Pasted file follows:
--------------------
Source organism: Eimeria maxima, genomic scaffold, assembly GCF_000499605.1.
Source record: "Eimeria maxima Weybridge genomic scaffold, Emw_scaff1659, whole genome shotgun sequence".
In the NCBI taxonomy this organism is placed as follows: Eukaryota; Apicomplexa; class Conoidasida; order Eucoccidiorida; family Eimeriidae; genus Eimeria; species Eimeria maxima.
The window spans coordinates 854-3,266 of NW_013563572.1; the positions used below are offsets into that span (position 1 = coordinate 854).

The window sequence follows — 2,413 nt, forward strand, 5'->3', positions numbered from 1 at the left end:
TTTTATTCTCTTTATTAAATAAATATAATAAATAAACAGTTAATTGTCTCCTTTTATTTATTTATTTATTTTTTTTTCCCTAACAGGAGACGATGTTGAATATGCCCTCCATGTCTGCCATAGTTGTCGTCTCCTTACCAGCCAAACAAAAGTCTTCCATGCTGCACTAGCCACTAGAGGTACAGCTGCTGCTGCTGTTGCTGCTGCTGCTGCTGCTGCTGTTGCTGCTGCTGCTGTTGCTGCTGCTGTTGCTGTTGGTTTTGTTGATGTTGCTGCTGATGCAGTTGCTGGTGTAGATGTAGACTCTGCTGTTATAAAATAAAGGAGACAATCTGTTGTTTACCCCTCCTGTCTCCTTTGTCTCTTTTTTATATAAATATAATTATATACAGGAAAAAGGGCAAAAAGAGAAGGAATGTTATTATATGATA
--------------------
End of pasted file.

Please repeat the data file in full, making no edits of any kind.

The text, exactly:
Source organism: Eimeria maxima, genomic scaffold, assembly GCF_000499605.1.
Source record: "Eimeria maxima Weybridge genomic scaffold, Emw_scaff1659, whole genome shotgun sequence".
In the NCBI taxonomy this organism is placed as follows: Eukaryota; Apicomplexa; class Conoidasida; order Eucoccidiorida; family Eimeriidae; genus Eimeria; species Eimeria maxima.
The window spans coordinates 854-3,266 of NW_013563572.1; the positions used below are offsets into that span (position 1 = coordinate 854).

The window sequence follows — 2,413 nt, forward strand, 5'->3', positions numbered from 1 at the left end:
TTTTATTCTCTTTATTAAATAAATATAATAAATAAACAGTTAATTGTCTCCTTTTATTTATTTATTTATTTTTTTTTCCCTAACAGGAGACGATGTTGAATATGCCCTCCATGTCTGCCATAGTTGTCGTCTCCTTACCAGCCAAACAAAAGTCTTCCATGCTGCACTAGCCACTAGAGGTACAGCTGCTGCTGCTGTTGCTGCTGCTGCTGCTGCTGCTGTTGCTGCTGCTGCTGTTGCTGCTGCTGTTGCTGTTGGTTTTGTTGATGTTGCTGCTGATGCAGTTGCTGGTGTAGATGTAGACTCTGCTGTTATAAAATAAAGGAGACAATCTGTTGTTTACCCCTCCTGTCTCCTTTGTCTCTTTTTTATATAAATATAATTATATACAGGAAAAAGGGCAAAAAGAGAAGGAATGTTATTATATGATA